Frantz


Pierre Niney enjoys the scent of a woman.

(2016) Romantic Drama (Music Box) Paula Beer, Pierre Niney, Ernst Stötzner, Marie Gruber, Johann von Bülow, Anton von Lucke, Cyrielle Clair, Alice de Lencquesaing, Axel Wandtke, Rainer Egger, Rainer Silberschneider, Merlin Rose, Ralf Dittrich, Michael Witte, Lutz Blochberger, Jeanne Ferron, Torsten Michaelis, Étienne Ménard, Claire Martin, Camille Grandville. Directed by François Ozon

 

One of the facts of war is that it causes young people to die. While politicians, war profiteers and hawks tend to accept this as acceptable damage, those families whose loved ones are slain are left devastated, picking up the pieces.

Dr. Hans Hoffmeister (Stötzner) is grieving the loss of his son Frantz (von Lucke) in the Great War, which has been over for a year now. He continues to practice medicine as the sole physician in a small German town, but his heart has been ripped out of his body. So too for his wife Magda (Gruber) who has buried her child that should have outlived her.

Perhaps it is worst for Anna (Beer), the fiancée of Frantz. With no family of her own, she has been unofficially adopted by Frantz’s parents, taking care of them and assuaging their grief. She also makes daily walks to the graveyard where Frantz’s headstone is; his actual body was buried in France where he fell.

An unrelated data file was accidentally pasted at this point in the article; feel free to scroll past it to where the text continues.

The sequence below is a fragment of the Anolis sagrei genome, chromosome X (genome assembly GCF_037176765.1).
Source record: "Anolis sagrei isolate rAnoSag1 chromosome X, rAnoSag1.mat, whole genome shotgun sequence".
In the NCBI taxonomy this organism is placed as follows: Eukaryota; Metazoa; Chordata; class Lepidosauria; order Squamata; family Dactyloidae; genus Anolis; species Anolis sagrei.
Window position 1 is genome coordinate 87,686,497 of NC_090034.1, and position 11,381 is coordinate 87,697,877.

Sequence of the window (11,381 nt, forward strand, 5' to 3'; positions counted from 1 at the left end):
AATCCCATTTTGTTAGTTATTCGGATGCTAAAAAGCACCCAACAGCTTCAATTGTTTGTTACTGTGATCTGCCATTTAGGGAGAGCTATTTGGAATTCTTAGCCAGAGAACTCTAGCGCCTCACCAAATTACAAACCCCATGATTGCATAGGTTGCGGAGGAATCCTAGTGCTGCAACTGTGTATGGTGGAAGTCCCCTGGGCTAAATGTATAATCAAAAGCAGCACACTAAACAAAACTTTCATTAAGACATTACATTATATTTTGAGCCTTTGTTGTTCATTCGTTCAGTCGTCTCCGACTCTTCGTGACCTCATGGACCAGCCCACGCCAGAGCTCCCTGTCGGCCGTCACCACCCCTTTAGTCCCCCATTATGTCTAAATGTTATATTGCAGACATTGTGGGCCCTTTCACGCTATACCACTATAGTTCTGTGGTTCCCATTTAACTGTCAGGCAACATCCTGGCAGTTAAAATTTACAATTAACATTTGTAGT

One day she notices fresh flowers on the grave that she didn’t place there. She learns that it was a foreigner that put them there. A few days later, she sees the young man at the grave. She talks to him and learns his name is Adrien (Niney) and he was a friend of Frantz before the war when Frantz studied music in Paris.

Dr. Hoffmeister is initially cold to the visitor who is French; it was a French soldier that killed Frantz and the good Doctor essentially blames all of France for his son’s death. However, Adrien’s obvious grief and his quiet regard for his friend win the family over, culminating in Adrien playing the violin for the family, although it proves to be too much for him.